Christian counselors, therapists disagree with Tennessee bill protecting their religious liberty

The Tennessee Senate Chamber can be seen in this file photo. | Wikimedia Commons/Terrancee

Tennessee has passed a bill this week that, if it becomes law, would allow counselors and therapists to refuse to provide patients with mental health services if they deem that this would go against their religious principles. However, not everyone has accepted this bill warmly.

Tennesseee Senate Bill 1556/Tennessee House Bill 1840, nicknamed by some as "Hate Bill 1840," states that "no counselor or therapist providing counseling or therapy services shall be required to counsel or serve a client as to goals, outcomes, or behaviors that conflict with a sincerely held religious belief of the counselor or therapist ... "

According to The Gazette, those who support this bill say that it is needed in order to protect the religious liberty of counselors -- it says that, among other things, therapists cannot be criminally prosecuted or penalized for refusing a patient therapy based on the therapist's religious beliefs. The opposition, on the other hand, believes that this would make discrimination against LGBT legal.

It seems, though, that even those the bill is aiming to protect are not that supportive of it. The publication says that some pastoral counselors and some of those who belong to Christian counseling networks find it quite unnecessary and that it could cause discrimination against patients who are part of the LGBT community.

"I'm not supportive of the bill as it is, but I don't understand the need for it either," said Chris O'Rear, president of the Tennessee Association of Pastoral Therapists, expressing his personal opinion. "I don't know what to degree this is actually a problem or whether certain people just want it to be a problem."

Presbyterian minister Douglas Ronsheim, executive director of the American Association of Pastoral Counselors, said that "we would not support the bill in any way" because it violates his organization's code of ethics. Their code of ethics says that their members respect "various theologies, traditions, and values of our faith communities and committed to the dignity and worth of each individual."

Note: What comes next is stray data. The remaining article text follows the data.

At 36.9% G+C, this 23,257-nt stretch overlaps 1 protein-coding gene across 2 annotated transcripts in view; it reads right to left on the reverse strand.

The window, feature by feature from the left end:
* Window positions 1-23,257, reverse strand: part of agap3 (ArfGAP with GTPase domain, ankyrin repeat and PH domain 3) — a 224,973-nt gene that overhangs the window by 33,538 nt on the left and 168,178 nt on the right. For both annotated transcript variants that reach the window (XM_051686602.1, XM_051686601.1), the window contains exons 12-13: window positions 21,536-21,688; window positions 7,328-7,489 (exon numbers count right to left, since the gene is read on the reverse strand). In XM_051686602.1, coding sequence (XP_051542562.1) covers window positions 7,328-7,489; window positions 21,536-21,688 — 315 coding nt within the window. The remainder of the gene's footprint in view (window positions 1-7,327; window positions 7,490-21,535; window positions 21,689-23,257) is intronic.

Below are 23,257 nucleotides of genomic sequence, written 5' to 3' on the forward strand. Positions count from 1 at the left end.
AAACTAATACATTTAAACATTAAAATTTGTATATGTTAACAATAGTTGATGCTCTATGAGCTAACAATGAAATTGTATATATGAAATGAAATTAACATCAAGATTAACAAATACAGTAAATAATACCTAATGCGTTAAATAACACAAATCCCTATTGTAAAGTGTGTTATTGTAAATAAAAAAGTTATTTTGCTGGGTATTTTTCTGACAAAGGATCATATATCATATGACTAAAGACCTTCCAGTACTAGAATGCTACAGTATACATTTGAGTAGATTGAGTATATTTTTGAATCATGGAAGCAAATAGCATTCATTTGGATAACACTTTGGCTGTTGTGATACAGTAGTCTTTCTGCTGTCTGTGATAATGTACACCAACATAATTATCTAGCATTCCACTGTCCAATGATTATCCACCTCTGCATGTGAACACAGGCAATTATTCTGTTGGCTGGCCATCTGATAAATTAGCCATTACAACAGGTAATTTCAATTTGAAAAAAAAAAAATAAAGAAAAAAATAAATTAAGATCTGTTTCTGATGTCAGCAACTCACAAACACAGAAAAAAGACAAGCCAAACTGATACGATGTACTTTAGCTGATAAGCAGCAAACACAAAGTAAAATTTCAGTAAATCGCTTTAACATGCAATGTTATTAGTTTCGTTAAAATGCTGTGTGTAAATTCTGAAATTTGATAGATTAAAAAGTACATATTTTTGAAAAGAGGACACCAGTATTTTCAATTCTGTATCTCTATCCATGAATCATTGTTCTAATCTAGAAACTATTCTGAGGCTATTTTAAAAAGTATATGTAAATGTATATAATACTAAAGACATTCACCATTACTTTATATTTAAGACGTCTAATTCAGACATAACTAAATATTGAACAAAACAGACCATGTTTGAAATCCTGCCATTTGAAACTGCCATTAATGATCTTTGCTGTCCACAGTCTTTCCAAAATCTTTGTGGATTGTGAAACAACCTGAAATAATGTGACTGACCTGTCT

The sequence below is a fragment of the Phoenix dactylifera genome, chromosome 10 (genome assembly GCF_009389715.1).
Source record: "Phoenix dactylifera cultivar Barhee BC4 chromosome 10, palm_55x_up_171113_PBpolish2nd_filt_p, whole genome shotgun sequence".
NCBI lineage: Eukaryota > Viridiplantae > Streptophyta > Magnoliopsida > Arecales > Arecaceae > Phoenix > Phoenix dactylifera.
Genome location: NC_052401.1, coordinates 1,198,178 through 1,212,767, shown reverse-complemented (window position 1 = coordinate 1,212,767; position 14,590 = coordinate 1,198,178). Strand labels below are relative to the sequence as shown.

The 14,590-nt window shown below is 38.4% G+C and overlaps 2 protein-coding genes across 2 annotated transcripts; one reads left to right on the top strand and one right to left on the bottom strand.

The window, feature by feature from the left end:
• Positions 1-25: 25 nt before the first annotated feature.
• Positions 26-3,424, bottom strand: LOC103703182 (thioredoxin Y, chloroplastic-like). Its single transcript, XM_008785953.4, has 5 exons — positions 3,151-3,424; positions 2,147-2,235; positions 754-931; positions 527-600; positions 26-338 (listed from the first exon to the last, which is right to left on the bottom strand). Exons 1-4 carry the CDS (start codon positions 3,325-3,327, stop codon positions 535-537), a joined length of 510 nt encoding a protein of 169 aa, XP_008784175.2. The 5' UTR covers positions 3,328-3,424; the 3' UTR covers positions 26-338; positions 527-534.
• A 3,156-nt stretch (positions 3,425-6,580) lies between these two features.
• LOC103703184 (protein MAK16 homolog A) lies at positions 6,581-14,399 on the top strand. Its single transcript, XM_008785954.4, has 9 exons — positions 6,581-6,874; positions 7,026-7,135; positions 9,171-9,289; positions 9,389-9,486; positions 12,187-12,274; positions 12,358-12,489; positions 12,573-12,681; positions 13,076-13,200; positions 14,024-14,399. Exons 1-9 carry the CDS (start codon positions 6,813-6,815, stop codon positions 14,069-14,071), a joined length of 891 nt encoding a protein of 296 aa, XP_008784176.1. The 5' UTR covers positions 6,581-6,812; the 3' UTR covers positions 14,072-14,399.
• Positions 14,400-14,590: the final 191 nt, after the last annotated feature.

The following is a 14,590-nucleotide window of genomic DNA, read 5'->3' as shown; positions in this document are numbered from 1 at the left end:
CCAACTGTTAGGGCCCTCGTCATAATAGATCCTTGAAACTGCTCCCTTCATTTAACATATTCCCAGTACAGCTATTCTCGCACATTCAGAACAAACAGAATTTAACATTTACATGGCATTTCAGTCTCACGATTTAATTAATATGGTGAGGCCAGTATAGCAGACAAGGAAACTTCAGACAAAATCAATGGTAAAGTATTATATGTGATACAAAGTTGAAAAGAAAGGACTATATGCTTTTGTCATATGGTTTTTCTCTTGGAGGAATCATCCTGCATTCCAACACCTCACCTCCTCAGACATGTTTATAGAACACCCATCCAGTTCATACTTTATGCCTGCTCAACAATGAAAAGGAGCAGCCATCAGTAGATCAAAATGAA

Part of it reads: "We are committed ... to avoid discriminating against or refusing employment, educational opportunity or professional assistance to anyone on the basis of race, ethnicity, gender identity, sexual orientation, religion, health status, age, disabilities or national origin; provided that nothing herein shall limit a member or center from utilizing religious requirements or exercising a religious preference in employment decisions."

The International Association of Christian Counselors, meanwhile, does not have a formal position with regard to the bill, but their code of ethics "does not eliminate anyone" either. Delores Horsman, director of the association, said it doesn't matter whether or not a therapist agrees with a patient, what's important is they offer whatever counsel they can. As an example, she cited a person with a fever who seeks the help of a doctor. The doctor should help, regardess of who the patient is.

"Everybody needs to be loved, and as Christian counselors we have to find ways to love people," she said.

Governor Bill Haslam of Tennessee has 10 days from Monday, April 11, to either sign the bill or veto it.